Monday, September 21, 2009

The Deck is Finished

Here is the deck from the back yard.

All those crazy overgrown plants were removed, so we'll have to figure out how to plant grass.

The new deck is much sturdier than the old one. Before:


Now we have a gate close to the door of the house, so we can easily let the dogs out into the yard, or keep them penned on the deck.

The space between the new rails is too small for trapping skulls:

We're thrilled with the new deck. It looks great, the cedar smells good, and we're getting a lot of use out of it.

Our new problem is that a pair of woodpeckers have begun digging holes in the old wooden stairs and railing by the driveway:

I've watched them throwing splinters all over the driveway. Who knows what kind of delicious bugs they're finding in there. Replacing these junky stairs might be a project for next summer.


Monday, September 14, 2009

Deck in Progress

As you can see, the old deck had issues. There was no flashing or ice & water shield between it and the sill of the house. The "ledger" was attached to the sill with dinky nails that extended about half an inch into the sill. Snow on the deck melted and rotted the ledger and sill, until the nails attaching the deck to the house had nothing to nail into. The deck sagged and the wet sill continued to rot. Walking across the deck was like walking on a trampoline.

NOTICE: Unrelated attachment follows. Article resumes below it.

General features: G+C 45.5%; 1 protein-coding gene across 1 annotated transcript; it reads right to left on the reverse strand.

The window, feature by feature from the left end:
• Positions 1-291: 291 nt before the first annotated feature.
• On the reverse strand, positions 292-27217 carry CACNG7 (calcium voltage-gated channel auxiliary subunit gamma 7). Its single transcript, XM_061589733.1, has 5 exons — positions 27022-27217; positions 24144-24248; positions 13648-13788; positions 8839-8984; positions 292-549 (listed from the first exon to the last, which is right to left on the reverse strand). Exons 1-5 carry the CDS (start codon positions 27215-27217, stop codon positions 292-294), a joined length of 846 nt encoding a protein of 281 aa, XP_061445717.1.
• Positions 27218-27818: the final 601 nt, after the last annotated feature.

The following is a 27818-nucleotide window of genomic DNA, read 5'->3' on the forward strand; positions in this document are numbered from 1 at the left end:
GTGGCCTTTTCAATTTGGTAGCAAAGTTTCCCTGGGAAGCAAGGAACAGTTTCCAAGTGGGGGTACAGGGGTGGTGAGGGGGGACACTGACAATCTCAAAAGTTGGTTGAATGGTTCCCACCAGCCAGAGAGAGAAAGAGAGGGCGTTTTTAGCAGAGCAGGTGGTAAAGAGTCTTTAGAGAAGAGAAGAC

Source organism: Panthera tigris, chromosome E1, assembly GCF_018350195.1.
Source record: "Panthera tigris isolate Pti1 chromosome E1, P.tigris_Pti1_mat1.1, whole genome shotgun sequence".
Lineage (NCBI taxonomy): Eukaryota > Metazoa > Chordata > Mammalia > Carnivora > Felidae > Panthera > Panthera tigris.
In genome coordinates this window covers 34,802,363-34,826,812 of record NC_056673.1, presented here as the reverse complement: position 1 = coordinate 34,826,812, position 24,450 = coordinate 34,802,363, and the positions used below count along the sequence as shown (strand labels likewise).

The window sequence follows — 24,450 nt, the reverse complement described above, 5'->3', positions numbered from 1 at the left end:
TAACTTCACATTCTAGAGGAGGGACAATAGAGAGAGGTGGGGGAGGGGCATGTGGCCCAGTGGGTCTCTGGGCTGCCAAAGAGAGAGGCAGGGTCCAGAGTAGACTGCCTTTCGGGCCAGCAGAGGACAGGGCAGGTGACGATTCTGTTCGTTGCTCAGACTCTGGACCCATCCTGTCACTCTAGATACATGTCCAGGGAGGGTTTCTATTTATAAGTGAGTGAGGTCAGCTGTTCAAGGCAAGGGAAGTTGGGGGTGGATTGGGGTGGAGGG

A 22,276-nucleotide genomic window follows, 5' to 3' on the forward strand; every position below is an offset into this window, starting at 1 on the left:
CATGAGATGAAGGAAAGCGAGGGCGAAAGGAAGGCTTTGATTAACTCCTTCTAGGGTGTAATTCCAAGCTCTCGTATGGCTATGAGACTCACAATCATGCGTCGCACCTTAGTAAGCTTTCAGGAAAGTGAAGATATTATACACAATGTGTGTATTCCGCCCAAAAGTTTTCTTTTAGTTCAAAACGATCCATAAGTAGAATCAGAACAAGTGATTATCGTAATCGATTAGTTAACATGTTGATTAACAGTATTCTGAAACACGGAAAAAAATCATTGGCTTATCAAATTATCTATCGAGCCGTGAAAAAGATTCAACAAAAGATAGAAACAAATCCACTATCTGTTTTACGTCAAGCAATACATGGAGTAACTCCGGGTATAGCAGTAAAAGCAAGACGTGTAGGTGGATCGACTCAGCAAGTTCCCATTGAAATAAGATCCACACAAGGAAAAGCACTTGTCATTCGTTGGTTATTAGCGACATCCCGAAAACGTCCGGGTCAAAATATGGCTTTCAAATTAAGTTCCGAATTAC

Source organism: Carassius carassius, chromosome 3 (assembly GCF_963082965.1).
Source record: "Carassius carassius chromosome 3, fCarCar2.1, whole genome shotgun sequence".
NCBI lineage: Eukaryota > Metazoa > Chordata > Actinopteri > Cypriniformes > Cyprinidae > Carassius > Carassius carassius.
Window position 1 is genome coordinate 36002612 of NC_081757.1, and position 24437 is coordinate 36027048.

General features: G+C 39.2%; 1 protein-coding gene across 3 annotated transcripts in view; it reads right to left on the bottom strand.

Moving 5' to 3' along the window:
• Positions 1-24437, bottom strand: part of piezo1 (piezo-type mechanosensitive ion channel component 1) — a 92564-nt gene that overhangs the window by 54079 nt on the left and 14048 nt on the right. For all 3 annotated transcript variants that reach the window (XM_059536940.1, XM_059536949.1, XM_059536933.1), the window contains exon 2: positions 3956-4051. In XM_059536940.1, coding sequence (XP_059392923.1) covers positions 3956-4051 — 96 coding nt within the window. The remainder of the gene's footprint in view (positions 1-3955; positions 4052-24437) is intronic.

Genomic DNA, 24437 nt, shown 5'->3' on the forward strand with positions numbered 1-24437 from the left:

The rails were also spaced too far apart, at exactly infant skull size. At one end the rails were missing. The stairs were at the far end of the deck, only a few feet from the neighbors' house, and there was no gate.

When the deck came off, this was left:

The deck guys were able to attach new 2"x10" pressure-treated wood over the old sill with 12+ inch carriage bolts. They say the sill will dry out and be okay. They put ice & water shield over this new wood and built a pressure treated wood frame for the new deck.

The visible part of the new deck will be made of red cedar.


Thursday, September 10, 2009

major project$: roof and deck

Pictures of the roof before:

What's that bubble?

Gaps into attic.

Three layers of wavy shingles.

No drip edge.

Pictures of the roof now:

No more bubble!

Lookin' snazzy, with a drip edge.

The new roof makes a big difference in the look of the house. The color and shape of the roof haven't changed, but the house looks more solid and better cared for.

Now that the roof is taken care of, the second most pressing project is replacing the deck:

...and dealing with the wet, damaged sill:

It's the stuff of nightmares.